The transition towards a Circular Economy – Policy Tools and Business Models
Closing the production cycle: severing the connection between consumption and the wasteful use of resources, and production and economic growth.
The world’s economy is currently mostly linear – a product’s life-cycle begins with a production process, moves to consumption and ends up as waste. Both production and consumption are characterized by inefficiency and are wastefully using natural resources, resulting in negative effects on the environment and on personal well-being (depletion of resources; waste; air, water and soil pollution).
Circular economy aims to close the production cycle: to reduce the amount of new resources used together with the amount of waste generated as a result of the processes of production and consumption. This is achieved by using business models enabling re-use of resources, renewable use of products, and recycling.
Since 2012, the Jerusalem Institute for Policy Research has been leading a series of projects and research-papers aimed at setting in motion a transition towards a circular economy. This move is expressed in the development of circular business models and the formulation of policies encouraging the removal of barriers obstructing the implementation of such models, while maintaining the competitiveness of companies and factories. During its years of operation, the Jerusalem Institute has gained comprehensive and unique experience in the field, by working both with business companies and policy-makers. Today the Institute promotes the implementation of such principles in both local and national authorities in Israel, with Yamit Naftali heading the project.
The development of Circular Economy research in the Jerusalem Institute:
The R2π Project:
The R2π project was undertaken between 2016 and 2019. The project took place within the framework of the European Union’s Horizon 2020 program. R2π dealt with the development of business models and circular finance policies, while exploiting opportunities and dealing with market failures in European countries.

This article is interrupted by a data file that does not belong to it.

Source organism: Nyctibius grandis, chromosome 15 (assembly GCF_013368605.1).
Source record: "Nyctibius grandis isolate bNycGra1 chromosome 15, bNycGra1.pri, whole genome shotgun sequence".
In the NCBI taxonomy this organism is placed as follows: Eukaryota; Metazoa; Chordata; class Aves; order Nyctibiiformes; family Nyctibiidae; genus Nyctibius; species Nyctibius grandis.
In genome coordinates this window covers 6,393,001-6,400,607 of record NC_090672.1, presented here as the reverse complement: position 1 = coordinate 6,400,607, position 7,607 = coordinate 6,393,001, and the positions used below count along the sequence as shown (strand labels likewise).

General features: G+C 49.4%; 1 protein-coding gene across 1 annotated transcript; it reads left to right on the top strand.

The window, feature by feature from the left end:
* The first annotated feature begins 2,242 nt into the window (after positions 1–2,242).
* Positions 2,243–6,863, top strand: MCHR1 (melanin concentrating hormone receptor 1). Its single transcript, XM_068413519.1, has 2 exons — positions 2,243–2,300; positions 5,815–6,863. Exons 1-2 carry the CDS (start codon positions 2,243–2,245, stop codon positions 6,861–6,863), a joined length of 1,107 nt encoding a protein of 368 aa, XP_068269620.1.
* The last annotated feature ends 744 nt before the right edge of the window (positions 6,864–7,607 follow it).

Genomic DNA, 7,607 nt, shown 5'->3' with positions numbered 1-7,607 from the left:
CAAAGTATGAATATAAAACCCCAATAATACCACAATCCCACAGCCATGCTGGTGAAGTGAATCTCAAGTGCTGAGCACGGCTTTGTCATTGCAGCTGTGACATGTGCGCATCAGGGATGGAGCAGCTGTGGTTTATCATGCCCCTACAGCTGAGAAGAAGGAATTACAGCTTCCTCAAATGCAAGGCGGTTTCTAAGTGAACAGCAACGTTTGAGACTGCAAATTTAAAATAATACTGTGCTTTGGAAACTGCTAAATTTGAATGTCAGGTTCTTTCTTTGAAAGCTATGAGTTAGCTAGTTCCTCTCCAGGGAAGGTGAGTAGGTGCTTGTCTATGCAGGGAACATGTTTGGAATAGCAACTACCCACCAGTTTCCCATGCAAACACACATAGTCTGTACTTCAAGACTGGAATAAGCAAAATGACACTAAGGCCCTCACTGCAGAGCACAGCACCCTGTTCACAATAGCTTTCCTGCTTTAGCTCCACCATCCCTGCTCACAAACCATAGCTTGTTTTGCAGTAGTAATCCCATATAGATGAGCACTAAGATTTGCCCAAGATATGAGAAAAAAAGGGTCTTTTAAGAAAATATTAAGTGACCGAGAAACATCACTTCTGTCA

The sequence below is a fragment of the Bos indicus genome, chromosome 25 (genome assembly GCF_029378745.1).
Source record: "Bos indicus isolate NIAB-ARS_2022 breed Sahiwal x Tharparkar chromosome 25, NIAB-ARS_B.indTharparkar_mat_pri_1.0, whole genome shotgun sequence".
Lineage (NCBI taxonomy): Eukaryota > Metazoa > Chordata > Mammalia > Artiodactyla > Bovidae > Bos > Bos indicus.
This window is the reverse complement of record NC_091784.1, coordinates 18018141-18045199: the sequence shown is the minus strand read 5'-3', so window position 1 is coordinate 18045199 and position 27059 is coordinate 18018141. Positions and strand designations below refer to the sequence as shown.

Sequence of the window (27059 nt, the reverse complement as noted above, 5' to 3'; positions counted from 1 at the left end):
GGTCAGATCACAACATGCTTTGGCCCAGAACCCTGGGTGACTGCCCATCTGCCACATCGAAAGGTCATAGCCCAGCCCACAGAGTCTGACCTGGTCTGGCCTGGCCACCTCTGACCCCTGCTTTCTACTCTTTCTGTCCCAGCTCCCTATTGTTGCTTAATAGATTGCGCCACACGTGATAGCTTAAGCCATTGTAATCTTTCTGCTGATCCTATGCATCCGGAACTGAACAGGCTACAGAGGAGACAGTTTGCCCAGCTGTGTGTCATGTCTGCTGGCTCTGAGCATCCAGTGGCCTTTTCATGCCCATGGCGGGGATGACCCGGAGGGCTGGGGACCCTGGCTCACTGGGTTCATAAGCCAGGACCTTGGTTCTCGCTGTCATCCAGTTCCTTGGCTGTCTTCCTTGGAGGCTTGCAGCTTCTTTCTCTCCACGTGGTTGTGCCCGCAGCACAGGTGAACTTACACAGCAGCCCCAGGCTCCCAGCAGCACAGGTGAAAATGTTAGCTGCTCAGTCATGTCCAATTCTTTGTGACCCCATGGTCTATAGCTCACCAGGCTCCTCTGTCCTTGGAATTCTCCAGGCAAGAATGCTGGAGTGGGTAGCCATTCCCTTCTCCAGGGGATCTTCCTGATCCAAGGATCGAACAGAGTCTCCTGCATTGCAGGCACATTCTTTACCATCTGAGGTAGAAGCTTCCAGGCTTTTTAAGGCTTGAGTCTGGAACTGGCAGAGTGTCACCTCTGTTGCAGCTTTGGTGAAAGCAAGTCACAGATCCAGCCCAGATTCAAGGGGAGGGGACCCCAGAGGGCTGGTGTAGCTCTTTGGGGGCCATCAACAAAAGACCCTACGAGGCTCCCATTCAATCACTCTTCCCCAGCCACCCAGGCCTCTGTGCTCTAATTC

The key outcomes of the project are:
- A Tool-Box for implementation of circular economy business models.
- Policy kits – recommended policy tools to help promote a circular economy.
Within the project’s framework, 22 circular economy business models for leading international companies were selected. These companies included: Philips, Rolls-Royce, Inditex, Mud-Jeans and Rock-Wool, among others. This analysis led to the development of policy kits for six different sectors: water, food, construction, plastics, textiles and electronics.
The project’s recommendations were accepted and adopted in the new EU program for promoting circular economies. (EUCEAP 2.0)
The Spree Project
This project was carried out for the European Union during the years 2012 to 2015, as part of the FP7 7th Framework program. In the course of the project, business models were built to differentiate the consumption of products as a service, from buying and owning such products. Policy kits were drafted with the aim of changing consumer behaviour: from the purchase of products to the purchase of services (servicizing). These policy kits dealt with three sectors: water, transportation, and food and agriculture.
The Target Project
This project was carried out as part of the FP7 program for the European Union between 2010 and 2012. It aimed to assist policy makers create a strategic road-map for their research and development policy. Among the project’s outputs were the estimation of technological gaps, recognition of system failures, and the development of effective policies to efficiently focus resources.
The toolkit encouraged policy-makers and government offices to choose their desired modes of involvement in the market, in order to support the growth of biotechnology and innovation-based industries.